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newbie here and some questions about tire handling

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#1
lx93

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sorry if this has been asked before (i tried researching this topic). i am a newbie at racing, and just the past racing weekend at NJMP I locked up one of my tires. now its flat spotted not by too much, but you can see the groove disappear at the spot. so for those TOYO RR and Hoosiers once they are flatspotted are they just done? 

 

and also, my hoosier sm6 are made in 2012 and have been through three winters of unheated garage, weather here up in MA can be quite tough. they are now all pretty hard to the touch, and they feel a bit slippery to me even after heated up (i have never driven on fresh new Hoosiers so i can't compare). are they destroyed by the cold sub 30 degrees winter?

 

 

and i ran one of my TOYO RR down to the cord during practice, the outside is completely worn down and inside still has a bit meat left. would that be an indication of not enough camber?

 

Thanks in advance, and i apologize if the questions have been asked before

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#2
Johnny D

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Welcome, so tell us what you're thinking short and long term...

Track car, SCCA, NASA, on budget, things you still need to do before.., etc.

J~


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#3
lx93

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This is my race car and i race regionally here in the Northeast with both SCCA and NASA. Car is a 96 and I am on a budget. I am at the point where I want to move from the mid-end pack into the front runners, and trying to make my car more competitive, recently have a 50k street motor put in the car. next up i am thinking moving to a Torsen rear end. but tires seem to be the most important step before anything else.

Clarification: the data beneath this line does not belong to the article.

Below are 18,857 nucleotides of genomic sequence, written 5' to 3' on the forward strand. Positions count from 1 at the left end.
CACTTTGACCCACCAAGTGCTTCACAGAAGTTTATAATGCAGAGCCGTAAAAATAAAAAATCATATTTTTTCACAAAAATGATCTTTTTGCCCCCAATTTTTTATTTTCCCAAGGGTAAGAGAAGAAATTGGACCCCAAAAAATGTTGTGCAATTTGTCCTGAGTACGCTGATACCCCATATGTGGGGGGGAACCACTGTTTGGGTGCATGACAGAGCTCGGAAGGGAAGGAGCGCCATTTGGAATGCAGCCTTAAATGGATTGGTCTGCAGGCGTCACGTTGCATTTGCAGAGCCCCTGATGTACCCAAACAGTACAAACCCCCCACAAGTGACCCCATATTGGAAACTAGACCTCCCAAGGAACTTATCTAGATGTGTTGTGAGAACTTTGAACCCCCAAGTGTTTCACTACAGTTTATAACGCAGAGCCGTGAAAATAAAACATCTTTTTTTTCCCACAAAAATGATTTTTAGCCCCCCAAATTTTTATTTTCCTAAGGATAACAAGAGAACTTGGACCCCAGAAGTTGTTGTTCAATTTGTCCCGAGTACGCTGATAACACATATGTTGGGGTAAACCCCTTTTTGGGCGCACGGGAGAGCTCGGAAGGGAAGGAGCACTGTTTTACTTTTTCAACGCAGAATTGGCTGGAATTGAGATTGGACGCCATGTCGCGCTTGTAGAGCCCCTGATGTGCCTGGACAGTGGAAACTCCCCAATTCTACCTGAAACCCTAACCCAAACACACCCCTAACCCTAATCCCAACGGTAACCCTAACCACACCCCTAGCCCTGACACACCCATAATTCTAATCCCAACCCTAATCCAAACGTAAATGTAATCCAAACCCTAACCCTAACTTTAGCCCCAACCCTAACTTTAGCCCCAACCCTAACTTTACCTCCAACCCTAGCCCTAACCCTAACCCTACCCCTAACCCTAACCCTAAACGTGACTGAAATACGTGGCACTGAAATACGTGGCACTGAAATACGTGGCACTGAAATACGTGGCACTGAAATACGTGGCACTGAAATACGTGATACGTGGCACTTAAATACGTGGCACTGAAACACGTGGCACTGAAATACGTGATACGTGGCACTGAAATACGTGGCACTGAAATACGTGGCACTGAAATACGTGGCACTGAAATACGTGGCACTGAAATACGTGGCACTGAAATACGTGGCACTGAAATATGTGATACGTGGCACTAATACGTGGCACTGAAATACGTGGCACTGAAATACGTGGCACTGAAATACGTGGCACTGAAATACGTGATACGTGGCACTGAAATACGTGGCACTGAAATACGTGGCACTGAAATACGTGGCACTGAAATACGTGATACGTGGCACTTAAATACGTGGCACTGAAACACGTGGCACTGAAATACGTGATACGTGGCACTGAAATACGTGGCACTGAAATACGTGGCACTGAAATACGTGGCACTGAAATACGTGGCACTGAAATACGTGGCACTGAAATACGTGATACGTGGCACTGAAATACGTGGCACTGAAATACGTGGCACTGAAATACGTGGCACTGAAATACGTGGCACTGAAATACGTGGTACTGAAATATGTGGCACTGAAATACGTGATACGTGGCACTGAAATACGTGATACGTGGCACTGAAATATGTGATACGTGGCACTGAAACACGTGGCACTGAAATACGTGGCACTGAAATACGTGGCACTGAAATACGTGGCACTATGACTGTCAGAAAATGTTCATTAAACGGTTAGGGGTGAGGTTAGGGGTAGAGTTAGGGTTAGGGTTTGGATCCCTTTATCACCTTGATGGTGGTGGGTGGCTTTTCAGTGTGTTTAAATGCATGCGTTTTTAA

#4
Johnny D

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Ya, RR's and Hosiers are a little different in handling and I hear the setup is different too because of it.

IMO. the RR's are a little more budget friendly, but if can get SM7's hand me down, like with 6 heat cycles, for a good price and your cool with it.

It could be the way to go. Whatever deal is going on in your reg.

 

You know the contingency for Toyo ad Hoosier NASA / SCCA?

 

I'd suggest focusing on one club and setup the car to that tire and/or a track you run at.

 

You can do both clubs but I'd suggest quality not quantity if your to improve.

 

Adding a torsen??? sound good.

Anything else on the to do list?

J~


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#5
lx93

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i am aware of contingency program and in fact just got my first $75 toyo bucks from last weekend. as far as the car goes, I am contemplating whether to put in new shocks/bushing in the car since i was told they are a bit worn. but i was also told by some others they are not that important. i do not know what else one can do to a car to be more competitive. 

 

is running on slightly flat-spotted tires a big no-no? 



#6
davew

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Since nobody answered any of your questions......